Solution We have,

Therefore, where n Z.

Example 22 Solve

Solution We have,

Example 23 Solve sin 2x – sin 4x + sin 6x = 0.

Solution The equation can be written as

or

i.e.

Therefore sin 4x = 0 or

i.e.

Example 24 Solve 2 cos2 x + 3 sin x = 0

Solution The equation can be written as

or

or

Hence sin x = or sin x = 2

But sin x = 2 is not possible (Why?)

Therefore sin x = =.

Hence, the solution is given by

### EXERCISE 3.4

Find the principal and general solutions of the following equations:

1. 2. sec x = 2

3. 4. cosec x = – 2

Find the general solution for each of the following equations:

5. cos 4 x = cos x 6. cos 3x + cos x– cos 2x = 0

7. sin 2x + cos x= 0 8. sec2 2x = 1– tan 2x

9. sin x + sin 3x + sin 5x = 0

### Miscellaneous Examples

Example 25 If sin x =, cos y =, where x and y both lie in second quadrant, find the value of sin (x + y).

Solution We know that

sin (x + y) = sin x cos y + cos x sin y ... (1)

Now cos2 x= 1 – sin2 x = 1 – =

Therefore cos x =.

Since x lies in second quadrant, cos x is negative.

Hence cos x =

Now sin2y = 1 – cos2y = 1 –

i.e. sin y =.

Since y lies in second quadrant, hence sin y is positive. Therefore, sin y =. Substituting the values of sin x, sin y, cos x and cos y in (1), we get

= .

Example 26 Prove that

.

Solution We have

L.H.S. =

=

= =

=

= = R.H.S.

Example 27 Find the value of tan .

Solution Let  . Then .

or y2 + 2y – 1 = 0

Therefore y =

Since  lies in the first quadrant,  is positve. Hence

.

Example 28 If , find the value of sin, cos and tan.

Solution Since is negative.

Also.

Therefore, sin is positive and cos is negative.

Now sec2 x = 1 + tan2 x =

Therefore cos2 x = or cos x = (Why?)

Now = 1 – cos x =.

Therefore sin2 =

or sin = (Why?)

Again 2cos2 = 1+ cos x =

Therefore cos2 =

or cos = (Why?)

Hence tan = = – 3.

Example 29 Prove that

Solution We have

### Miscellaneous Exercise on Chapter 3

Prove that:

1.

2. (sin 3x + sin x) sin x + (cos 3x – cos x) cos x = 0

3. (cos x + cos y)2 + (sin x – sin y)2 = 4 cos2

4. (co– cos y)2 + (si– sin y)2 = 4 sin2

5. sin x + sin 3x + sin 5x + sin 7x = 4 cos x cos 2x sin 4x

6.

7. sin 3x + sin 2x – sin x = 4sin x cos cos

Find sin, cos and tan in each of the following :

8. tan x = , x in quadrant II 9. cos x =, x in quadrant III

10. sin x =,x in quadrant II

### Summary

If in a circle of radius r, an arc of length l subtends an angle of θ radians, then

l = r θ

cos2 x + sin2 x = 1

1 + tan2 x = sec2 x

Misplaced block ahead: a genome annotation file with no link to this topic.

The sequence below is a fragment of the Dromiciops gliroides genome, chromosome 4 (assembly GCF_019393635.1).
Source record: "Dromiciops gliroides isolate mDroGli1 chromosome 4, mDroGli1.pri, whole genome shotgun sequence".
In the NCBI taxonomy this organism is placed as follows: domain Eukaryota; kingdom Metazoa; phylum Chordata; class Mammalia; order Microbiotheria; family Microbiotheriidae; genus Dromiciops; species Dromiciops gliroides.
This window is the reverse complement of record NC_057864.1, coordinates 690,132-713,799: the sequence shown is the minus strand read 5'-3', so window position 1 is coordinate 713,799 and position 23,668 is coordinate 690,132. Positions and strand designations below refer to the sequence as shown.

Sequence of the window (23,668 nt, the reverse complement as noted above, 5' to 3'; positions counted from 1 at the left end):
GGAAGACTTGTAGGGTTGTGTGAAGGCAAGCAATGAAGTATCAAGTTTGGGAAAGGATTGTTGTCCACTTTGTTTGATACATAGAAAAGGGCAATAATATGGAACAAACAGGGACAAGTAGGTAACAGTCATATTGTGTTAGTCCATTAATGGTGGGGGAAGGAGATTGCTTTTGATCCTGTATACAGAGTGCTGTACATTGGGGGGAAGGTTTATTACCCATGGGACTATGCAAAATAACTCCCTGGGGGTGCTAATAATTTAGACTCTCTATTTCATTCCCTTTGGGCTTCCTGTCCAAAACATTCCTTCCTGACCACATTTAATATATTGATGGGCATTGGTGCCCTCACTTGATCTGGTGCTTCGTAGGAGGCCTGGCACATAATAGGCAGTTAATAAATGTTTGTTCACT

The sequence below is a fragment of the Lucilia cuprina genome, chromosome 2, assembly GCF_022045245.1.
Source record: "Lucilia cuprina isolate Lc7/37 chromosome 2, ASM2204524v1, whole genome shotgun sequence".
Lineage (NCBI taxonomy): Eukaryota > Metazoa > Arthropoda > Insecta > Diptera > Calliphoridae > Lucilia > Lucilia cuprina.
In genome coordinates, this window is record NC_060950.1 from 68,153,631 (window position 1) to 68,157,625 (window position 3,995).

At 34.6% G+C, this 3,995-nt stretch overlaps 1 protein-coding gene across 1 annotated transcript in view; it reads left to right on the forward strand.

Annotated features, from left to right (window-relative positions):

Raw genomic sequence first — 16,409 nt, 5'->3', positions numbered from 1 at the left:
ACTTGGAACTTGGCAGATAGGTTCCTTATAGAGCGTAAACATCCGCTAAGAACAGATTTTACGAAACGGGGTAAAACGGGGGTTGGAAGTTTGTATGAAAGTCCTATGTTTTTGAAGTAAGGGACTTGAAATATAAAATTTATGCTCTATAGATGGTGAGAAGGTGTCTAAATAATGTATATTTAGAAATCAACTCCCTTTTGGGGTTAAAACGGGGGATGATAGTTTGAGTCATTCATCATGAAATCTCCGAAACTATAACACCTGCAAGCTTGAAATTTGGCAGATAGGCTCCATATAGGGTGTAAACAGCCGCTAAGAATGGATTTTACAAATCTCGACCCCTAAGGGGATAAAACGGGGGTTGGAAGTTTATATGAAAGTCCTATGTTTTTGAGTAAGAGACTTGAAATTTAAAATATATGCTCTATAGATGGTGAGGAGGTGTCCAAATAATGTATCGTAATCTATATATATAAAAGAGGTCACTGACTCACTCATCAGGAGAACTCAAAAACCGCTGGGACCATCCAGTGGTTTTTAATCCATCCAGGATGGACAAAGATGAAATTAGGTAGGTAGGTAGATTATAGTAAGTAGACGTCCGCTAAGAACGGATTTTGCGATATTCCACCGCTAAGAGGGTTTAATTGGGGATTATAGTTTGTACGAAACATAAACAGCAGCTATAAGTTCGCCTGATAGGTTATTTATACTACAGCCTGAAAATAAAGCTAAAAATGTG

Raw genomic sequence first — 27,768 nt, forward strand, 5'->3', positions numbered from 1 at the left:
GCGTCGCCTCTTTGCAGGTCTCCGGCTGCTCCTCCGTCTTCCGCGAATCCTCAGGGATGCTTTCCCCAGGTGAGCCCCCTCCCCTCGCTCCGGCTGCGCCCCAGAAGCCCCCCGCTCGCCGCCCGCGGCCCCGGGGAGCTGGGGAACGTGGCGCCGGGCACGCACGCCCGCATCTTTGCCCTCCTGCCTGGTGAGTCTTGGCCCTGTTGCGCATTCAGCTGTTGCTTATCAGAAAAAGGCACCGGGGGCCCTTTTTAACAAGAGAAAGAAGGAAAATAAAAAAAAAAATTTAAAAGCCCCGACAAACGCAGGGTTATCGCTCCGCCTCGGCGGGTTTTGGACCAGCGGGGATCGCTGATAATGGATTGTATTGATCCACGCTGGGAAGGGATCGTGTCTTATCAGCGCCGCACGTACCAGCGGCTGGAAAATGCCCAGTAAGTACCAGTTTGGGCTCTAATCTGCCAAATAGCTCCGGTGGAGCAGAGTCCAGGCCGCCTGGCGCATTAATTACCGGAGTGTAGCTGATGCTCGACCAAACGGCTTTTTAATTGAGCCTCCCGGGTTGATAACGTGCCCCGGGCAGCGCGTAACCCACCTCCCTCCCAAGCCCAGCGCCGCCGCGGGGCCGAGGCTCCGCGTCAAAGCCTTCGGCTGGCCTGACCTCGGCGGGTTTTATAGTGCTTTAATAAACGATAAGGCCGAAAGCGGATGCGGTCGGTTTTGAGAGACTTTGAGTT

1 + cot2 x = cosec2 x

cos (2nπ + x) = cos x

sin (2nπ + x) = sin x

sin (– x) = – sin x

cos (– x) = cos x

cos (x + y) = cos x cos y – sin x sin y

cos (x – y) = cos x cos y + sin x sin y

cos = sin x

sin  = cos x

sin (x + y) = sin x cos y + cos x sin y

sin (x y) = sin x cos y – cos x sin y

cos = – sin x sin = cos x

cos (π – x) = – cos x sin (π – x) = sin x

cos (π + x) = – cos x sin (π + x) = – sin x

cos ( – x) = cos x sin ( – x) = – sin x

If none of the angles xy and (x y) is an odd multiple of , then

tan (x y) =

tan (x – y) =

If none of the angles xy and (x y) is a multiple of π, then

cot (x y) =

cot (x – y) =

cos 2x = cos2 x – sin2 x = 2cos2 – 1 = 1 – 2 sin2 x

sin 2= 2 sin x cos x

tan 2=

sin 3x = 3sin x– 4sin x

cos 3x = 4cos x – 3cos x

tan 3x =

(i) cos x + cos y = 2cos

(ii) cos x – cos y = – 2sin

(iii) sin x + sin y = 2 sin

(iv) sin x – sin y = 2cos

(i) 2cos x cos y = cos (y) + cos (– y)

(ii) – 2sin x sin y = cos (y) – cos (– y)

(iii) 2sin x cos y = sin (y) + sin (– y)

(iv) 2 cos x sin y = sin (y) – sin (– y).

sin = 0 gives nπ, where ∈ Z.

cos = 0 gives = (2+ 1), where ∈ Z.

sin = sin y implies nπ + (– 1)n y, where ∈ Z.

cos x = cos y, implies = 2nπ ± y, where ∈ Z.

tan = tan y implies nπ + y, where ∈ Z.

## Historical Note

The study of trigonometry was first started in India. The ancient Indian Mathematicians, Aryabhatta (476), Brahmagupta (598), Bhaskara I (600) and Bhaskara II (1114) got important results. All this knowledge first went from India to middle-east and from there to Europe. The Greeks had also started the study of trigonometry but their approach was so clumsy that when the Indian approach became known, it was immediately adopted throughout the world.

In India, the predecessor of the modern trigonometric functions, known as the sine of an angle, and the introduction of the sine function represents the main contribution of the siddhantas (Sanskrit astronomical works) to the history of mathematics.

Bhaskara I (about 600) gave formulae to find the values of sine functions for angles more than 90°. A sixteenth century Malayalam work Yuktibhasa (period) contains a proof for the expansion of sin (A + B). Exact expression for sines or cosines of 18°, 36°, 54°, 72°, etc., are given by